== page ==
The DAM version will seat roughly 200, both indoors and out, and they've enlarged their menu accordingly, adding breakfast, an expanded board of salads, soups and panini, and an array of "ready-to-eat" foods, according to Kristin Altman, who's handling communications for all of the food-service operations moving into the museum complex. This new Mad Greens will also have a wine bar and cheese board for all your après-art activities (though I can never remember whether it's red, white or rosé that goes with a grilled cheese sandwich and tomato soup).
And on October 12 -- just five days after the DAM opening -- a fifth Mad Greens will be unveiled in Boulder's 29th Street Shopping District, which replaced the old Crossroads Mall. Two openings in five days? That's insane. But when I told Hodgson as much, he just laughed. "Yeah, it's a lot," he said. "It's ambitious. But we're excited about the opportunities."
Leftovers: Kevin Taylor and the guys at Mad Greens aren't the only restaurateurs having a busy summer. John Holly of John Holly's Asian Bistro (9232 Park Meadows Drive in Lone Tree) is also going full steam ahead with plans to saturate the city with his name. For starters, there's John Holly on Downing, which just opened at 2422 South Downing Street and features a fusion menu of Chinese favorites and sushi from the bar. There's also a rumor that he's bringing sushi to what had been Emma's at 603 East Sixth Avenue.
"Maybe we will be going," Holly told me last week. "Maybe it will be something Japanese, I don't know."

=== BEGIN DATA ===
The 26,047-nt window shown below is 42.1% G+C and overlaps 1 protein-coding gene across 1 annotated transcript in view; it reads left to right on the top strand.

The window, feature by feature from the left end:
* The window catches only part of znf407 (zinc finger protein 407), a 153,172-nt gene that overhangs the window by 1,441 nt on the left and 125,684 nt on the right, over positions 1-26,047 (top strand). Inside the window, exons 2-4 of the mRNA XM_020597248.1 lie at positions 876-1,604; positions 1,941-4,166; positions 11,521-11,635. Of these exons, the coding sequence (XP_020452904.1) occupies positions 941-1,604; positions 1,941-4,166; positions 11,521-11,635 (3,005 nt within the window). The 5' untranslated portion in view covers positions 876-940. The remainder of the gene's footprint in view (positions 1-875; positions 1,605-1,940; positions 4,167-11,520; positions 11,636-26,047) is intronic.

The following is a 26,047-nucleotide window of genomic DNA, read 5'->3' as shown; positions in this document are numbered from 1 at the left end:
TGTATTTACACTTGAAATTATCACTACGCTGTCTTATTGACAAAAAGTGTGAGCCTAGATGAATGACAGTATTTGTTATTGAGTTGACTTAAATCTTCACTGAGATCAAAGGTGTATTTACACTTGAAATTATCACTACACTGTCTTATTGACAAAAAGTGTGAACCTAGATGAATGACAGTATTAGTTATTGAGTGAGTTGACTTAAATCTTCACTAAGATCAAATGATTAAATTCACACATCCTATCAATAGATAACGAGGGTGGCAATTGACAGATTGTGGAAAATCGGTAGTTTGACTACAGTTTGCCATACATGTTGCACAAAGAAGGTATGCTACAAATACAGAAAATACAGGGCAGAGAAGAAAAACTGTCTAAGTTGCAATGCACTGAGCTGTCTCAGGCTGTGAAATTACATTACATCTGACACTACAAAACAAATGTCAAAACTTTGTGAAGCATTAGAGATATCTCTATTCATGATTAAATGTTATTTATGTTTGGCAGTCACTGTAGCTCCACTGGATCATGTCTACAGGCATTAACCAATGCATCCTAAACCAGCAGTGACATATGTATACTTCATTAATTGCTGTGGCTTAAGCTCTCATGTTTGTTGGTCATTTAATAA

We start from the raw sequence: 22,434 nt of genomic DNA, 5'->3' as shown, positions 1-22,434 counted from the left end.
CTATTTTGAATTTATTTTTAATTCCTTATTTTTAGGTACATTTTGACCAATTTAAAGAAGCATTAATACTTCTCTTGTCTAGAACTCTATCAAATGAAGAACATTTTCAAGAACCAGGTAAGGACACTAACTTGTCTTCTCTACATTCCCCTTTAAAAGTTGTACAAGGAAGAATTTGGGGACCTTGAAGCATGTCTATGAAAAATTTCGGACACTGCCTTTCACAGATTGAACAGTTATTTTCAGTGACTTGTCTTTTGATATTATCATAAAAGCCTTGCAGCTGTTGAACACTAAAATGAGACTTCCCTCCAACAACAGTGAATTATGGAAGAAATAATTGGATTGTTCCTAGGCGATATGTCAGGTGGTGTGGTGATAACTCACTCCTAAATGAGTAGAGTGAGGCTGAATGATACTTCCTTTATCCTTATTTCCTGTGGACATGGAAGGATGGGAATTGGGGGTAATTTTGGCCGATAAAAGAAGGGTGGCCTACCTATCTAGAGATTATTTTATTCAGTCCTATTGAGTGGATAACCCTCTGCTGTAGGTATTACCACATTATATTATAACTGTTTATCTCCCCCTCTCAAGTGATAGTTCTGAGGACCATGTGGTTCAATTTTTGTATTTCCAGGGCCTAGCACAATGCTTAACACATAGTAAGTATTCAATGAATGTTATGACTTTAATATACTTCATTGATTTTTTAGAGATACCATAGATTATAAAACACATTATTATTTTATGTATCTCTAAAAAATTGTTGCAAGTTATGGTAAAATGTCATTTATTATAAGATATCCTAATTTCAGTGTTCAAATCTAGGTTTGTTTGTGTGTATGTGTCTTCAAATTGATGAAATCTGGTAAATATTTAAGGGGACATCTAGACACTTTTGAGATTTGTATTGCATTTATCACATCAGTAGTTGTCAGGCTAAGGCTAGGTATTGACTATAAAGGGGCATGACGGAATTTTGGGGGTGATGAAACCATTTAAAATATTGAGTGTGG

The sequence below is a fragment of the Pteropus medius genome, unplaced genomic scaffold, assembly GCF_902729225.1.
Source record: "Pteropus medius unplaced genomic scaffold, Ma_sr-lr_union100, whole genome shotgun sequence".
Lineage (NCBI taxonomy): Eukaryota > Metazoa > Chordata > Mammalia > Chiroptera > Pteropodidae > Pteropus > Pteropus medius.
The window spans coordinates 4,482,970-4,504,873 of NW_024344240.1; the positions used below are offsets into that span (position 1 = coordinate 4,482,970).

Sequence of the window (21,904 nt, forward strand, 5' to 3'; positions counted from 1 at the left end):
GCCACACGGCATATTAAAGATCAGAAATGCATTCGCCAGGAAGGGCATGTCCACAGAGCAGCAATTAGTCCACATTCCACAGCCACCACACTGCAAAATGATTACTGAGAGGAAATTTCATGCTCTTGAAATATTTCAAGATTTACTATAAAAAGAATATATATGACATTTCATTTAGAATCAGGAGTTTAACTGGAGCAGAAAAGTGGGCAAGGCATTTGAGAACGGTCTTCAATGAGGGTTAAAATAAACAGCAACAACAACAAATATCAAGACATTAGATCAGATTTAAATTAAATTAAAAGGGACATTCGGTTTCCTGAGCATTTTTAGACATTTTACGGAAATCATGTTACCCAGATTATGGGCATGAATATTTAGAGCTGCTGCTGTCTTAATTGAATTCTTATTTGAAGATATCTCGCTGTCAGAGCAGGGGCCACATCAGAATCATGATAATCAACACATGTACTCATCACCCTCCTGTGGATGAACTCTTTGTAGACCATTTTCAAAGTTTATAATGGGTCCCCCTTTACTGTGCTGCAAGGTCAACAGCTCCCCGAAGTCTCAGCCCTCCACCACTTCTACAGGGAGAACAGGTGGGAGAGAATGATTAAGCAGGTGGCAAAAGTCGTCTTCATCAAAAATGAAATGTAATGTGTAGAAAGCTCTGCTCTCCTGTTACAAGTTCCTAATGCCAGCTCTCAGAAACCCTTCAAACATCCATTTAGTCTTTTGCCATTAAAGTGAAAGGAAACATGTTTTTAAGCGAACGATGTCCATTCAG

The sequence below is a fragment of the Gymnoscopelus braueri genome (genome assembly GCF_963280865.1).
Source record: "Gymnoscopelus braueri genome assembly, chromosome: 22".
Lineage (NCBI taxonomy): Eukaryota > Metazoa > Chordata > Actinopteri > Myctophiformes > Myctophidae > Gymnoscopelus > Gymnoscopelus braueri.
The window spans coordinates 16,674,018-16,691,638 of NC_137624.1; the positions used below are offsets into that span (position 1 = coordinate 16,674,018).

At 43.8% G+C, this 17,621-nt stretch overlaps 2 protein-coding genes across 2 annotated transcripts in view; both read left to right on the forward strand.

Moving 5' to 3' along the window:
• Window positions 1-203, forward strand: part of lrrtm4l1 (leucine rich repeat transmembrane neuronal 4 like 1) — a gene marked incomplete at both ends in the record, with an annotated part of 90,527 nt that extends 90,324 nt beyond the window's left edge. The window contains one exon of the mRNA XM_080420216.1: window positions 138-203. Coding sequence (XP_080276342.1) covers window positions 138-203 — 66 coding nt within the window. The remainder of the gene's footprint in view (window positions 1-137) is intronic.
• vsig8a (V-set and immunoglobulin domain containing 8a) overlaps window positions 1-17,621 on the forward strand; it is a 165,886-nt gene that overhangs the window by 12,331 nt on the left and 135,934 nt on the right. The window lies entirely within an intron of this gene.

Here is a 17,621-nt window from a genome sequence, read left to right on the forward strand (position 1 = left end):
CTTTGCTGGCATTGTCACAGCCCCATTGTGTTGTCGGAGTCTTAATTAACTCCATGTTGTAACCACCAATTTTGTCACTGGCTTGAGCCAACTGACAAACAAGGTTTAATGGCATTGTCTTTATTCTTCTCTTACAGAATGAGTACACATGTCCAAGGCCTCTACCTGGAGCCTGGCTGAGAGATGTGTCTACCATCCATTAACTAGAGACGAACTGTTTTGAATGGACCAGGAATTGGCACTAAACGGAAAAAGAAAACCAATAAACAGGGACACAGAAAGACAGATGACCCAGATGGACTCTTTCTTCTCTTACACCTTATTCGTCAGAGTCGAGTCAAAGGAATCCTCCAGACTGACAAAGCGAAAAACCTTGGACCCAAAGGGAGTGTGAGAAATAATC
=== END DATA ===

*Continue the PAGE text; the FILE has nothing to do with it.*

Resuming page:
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Here's what he does know: He and a group of investors have taken over the space, and they have a liquor license. If and when they open a restaurant there, it will probably be called John Holly on 6th. But for the moment, he's just trying to get the Downing Street location up and running. "First we have to see how many spots I can do," he explained.
Holly's new spot on Downing is just a block away from Sonny Rando's old place, Santino's, which is now a Little India. Last week, Rando pleaded guilty to one count of sexual assault and one count of contributing to the delinquency of a minor -- felonies for which he'll be sentenced in September -- with both charges stemming from an incident when he allegedly slipped roofies to a girl who thought she was going out with Sonny to learn about food, wine and the restaurant business. Well, she did learn one important rule: Stay the fuck away from Sonny Rando. Really, though, that's a bit of advice that's been passed around the Denver restaurant scene for years.
At 1035 Pearl Street in Boulder, three-month-old Seven Eurobar has its patio open and is hosting "Sunday S.I.P.," meaning "Sunday Service Industry Parties," with drink specials and cut-rate tapas until 1:30 a.m. Not only that, but chef-owner Michel Wahaltere tells me that he's already in negotiations with Intrawest to open a second Seven in the new Snowmass Village.
This weekend, Troy Guard, executive chef for the Sullivan Restaurant Group, will attempt to do the impossible: convince a panel of distinguished chefs and judges at the Great American Seafood Cookoff in New Orleans that we have edible seafood in Colorado. The contest will bring together about twenty chefs from across the country, requiring that each of them arrive ready to cook one dish that best reflects their regional seafood offerings. Guard, who says he's determined to show the nation that great seafood dishes can come even from a landlocked state like Colorado, will represent with a plate of grilled Colorado red trout over corn purée, a goat-cheese-stuffed Anaheim chile and caramelized Colorado peaches.